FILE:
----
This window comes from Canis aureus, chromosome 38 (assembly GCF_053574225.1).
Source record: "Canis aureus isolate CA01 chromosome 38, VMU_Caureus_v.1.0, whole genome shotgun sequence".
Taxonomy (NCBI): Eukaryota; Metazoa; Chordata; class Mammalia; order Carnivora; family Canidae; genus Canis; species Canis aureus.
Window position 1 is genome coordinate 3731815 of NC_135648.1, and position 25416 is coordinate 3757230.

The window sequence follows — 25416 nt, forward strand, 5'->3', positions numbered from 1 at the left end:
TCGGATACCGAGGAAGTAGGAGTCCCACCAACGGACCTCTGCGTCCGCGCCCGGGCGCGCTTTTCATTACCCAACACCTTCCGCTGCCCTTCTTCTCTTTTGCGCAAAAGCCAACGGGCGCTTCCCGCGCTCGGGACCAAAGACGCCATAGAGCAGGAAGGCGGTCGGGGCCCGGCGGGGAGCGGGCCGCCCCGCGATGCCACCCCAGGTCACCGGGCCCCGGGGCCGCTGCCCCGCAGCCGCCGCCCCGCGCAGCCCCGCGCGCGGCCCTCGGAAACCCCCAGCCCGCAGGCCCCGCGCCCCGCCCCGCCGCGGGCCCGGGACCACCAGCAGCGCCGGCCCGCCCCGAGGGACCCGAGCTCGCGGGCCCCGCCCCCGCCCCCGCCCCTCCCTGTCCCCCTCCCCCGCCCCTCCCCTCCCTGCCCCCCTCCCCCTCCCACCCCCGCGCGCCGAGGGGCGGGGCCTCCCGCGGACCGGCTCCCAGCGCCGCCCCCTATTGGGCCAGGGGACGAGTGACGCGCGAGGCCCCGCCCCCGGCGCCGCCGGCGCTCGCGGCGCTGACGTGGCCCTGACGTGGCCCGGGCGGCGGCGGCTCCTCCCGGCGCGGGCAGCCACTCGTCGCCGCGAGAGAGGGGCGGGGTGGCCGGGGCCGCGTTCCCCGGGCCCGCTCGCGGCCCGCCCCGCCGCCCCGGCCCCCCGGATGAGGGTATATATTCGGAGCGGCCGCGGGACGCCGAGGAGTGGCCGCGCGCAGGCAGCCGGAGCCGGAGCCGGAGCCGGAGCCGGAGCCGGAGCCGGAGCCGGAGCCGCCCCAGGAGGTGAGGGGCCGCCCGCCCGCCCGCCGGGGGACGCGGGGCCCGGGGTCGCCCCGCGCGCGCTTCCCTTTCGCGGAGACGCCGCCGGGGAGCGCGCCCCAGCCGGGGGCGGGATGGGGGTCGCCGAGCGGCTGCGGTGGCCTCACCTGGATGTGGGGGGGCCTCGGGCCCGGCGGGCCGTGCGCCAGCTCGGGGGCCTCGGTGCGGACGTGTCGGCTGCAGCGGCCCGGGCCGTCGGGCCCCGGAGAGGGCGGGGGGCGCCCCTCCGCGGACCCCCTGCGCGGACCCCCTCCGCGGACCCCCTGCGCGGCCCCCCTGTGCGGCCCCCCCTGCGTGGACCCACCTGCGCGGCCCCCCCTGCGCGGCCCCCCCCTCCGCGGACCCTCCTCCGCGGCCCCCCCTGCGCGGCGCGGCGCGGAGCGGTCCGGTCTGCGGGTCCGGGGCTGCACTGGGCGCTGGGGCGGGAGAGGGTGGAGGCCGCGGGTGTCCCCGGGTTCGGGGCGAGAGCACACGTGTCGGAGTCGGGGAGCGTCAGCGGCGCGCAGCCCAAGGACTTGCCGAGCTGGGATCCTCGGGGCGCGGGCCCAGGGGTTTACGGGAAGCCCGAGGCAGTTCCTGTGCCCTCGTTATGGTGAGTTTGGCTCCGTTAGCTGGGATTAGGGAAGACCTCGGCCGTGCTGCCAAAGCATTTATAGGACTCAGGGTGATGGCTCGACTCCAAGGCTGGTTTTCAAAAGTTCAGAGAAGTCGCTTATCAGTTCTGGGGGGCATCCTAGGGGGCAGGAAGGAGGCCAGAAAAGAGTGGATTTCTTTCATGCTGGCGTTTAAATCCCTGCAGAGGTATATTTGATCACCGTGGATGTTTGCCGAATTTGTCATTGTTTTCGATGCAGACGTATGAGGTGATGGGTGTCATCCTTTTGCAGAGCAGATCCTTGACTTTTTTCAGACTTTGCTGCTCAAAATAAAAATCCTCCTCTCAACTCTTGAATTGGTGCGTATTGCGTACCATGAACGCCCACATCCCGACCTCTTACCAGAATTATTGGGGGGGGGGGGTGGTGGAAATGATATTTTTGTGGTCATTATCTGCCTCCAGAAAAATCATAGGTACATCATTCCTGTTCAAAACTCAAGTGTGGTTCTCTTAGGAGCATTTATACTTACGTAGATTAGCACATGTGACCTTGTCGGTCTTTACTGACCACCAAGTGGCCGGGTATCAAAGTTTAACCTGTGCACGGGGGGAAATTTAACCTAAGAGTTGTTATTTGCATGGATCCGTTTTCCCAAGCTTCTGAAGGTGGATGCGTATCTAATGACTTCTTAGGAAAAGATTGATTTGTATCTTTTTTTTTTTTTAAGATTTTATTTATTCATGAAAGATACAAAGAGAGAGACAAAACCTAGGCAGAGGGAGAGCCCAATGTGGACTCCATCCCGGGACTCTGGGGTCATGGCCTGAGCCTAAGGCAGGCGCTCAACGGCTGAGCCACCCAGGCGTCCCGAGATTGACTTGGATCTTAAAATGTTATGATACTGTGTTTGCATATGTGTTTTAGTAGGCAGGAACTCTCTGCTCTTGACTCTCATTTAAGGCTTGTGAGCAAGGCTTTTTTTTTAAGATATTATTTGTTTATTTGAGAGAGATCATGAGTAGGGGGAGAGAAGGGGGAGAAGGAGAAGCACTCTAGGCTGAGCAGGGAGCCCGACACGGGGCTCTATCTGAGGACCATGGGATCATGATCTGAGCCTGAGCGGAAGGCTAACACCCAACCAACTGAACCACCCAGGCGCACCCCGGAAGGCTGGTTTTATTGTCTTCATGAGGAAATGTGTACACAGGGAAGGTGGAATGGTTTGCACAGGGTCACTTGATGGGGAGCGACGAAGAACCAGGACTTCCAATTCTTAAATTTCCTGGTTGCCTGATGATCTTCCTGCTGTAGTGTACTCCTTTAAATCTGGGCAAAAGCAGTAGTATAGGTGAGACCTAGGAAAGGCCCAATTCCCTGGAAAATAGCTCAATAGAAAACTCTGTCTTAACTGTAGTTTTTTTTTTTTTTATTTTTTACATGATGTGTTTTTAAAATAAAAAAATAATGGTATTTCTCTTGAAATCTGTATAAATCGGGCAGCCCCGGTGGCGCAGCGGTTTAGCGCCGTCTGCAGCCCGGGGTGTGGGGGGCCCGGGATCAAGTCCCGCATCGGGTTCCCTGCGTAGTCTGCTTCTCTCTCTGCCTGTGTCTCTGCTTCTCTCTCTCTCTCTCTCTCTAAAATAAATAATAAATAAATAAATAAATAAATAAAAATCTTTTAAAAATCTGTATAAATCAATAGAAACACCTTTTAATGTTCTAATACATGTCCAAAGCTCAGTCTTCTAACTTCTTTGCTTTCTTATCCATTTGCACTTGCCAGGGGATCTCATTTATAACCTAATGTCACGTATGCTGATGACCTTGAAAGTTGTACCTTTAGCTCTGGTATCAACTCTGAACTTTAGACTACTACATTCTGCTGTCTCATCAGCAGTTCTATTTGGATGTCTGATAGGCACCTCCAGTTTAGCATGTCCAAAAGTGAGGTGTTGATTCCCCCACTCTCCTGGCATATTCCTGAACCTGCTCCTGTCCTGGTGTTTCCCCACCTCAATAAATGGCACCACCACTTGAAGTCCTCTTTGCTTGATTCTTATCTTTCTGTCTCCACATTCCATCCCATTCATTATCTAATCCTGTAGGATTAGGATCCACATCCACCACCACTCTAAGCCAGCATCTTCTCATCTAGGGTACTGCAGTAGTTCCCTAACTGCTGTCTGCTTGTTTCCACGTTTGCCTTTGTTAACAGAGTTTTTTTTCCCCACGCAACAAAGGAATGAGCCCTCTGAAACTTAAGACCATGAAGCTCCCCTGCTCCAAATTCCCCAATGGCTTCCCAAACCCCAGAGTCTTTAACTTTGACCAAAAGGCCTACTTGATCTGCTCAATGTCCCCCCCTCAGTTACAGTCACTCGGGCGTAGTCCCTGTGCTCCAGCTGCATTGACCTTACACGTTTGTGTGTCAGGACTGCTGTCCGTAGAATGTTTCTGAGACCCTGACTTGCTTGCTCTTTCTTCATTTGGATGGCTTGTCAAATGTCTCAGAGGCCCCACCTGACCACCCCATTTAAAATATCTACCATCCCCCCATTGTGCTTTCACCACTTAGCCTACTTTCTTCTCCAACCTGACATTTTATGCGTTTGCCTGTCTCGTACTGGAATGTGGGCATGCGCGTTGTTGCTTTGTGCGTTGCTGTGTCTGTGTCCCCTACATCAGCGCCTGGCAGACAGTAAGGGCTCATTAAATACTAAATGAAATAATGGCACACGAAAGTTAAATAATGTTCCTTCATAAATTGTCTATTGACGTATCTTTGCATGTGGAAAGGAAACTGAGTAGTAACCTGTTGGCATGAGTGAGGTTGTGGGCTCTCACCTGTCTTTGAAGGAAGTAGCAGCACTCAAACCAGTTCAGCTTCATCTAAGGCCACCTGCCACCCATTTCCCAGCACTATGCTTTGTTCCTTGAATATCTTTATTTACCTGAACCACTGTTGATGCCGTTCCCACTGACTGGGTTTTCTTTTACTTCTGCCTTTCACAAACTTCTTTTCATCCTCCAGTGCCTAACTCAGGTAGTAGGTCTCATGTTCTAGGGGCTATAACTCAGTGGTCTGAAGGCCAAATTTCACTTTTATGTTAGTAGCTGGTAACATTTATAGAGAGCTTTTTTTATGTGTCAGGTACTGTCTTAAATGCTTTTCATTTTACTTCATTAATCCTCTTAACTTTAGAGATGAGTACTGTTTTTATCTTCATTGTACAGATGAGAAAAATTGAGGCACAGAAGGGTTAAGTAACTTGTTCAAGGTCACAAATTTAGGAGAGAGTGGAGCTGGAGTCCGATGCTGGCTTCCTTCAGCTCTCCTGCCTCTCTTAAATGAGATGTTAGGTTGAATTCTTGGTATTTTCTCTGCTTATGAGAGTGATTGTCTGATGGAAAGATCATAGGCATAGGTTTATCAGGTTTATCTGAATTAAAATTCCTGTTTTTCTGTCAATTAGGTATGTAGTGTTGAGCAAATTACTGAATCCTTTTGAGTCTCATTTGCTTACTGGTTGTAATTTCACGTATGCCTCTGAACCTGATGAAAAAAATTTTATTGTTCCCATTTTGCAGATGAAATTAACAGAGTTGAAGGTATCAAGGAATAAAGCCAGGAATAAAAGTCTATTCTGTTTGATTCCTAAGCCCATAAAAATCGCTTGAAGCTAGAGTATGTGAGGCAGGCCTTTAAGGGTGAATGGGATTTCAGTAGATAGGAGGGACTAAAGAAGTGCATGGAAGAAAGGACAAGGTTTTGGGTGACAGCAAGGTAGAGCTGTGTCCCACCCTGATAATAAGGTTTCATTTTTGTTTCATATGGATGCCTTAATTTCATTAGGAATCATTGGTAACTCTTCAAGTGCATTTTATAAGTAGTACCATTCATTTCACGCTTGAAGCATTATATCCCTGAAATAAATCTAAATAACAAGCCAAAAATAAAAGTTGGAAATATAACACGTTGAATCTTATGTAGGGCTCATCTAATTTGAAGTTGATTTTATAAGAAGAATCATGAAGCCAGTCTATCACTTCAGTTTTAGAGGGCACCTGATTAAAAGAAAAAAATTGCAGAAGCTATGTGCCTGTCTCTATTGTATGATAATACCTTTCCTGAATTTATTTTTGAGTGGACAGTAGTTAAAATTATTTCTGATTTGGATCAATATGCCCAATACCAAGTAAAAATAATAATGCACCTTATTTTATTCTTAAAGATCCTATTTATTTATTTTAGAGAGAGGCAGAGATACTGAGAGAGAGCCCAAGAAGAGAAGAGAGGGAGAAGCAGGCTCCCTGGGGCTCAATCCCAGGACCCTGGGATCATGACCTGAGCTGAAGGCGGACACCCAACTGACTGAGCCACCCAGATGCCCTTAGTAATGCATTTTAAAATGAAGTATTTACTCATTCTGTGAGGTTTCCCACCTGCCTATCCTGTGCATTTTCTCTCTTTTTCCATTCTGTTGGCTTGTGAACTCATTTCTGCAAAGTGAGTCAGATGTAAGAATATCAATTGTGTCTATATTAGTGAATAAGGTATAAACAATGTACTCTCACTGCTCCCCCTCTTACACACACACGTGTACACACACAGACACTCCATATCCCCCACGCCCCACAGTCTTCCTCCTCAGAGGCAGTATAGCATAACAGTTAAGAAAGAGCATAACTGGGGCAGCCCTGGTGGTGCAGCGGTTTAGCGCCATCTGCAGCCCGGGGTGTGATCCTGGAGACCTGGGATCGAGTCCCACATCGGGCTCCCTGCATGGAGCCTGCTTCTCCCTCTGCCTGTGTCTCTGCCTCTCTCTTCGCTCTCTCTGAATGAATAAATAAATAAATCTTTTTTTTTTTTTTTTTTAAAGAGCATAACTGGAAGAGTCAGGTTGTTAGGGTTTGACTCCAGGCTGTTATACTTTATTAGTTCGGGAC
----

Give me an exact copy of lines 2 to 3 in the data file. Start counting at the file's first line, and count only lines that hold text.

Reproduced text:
Source record: "Canis aureus isolate CA01 chromosome 38, VMU_Caureus_v.1.0, whole genome shotgun sequence".
Taxonomy (NCBI): Eukaryota; Metazoa; Chordata; class Mammalia; order Carnivora; family Canidae; genus Canis; species Canis aureus.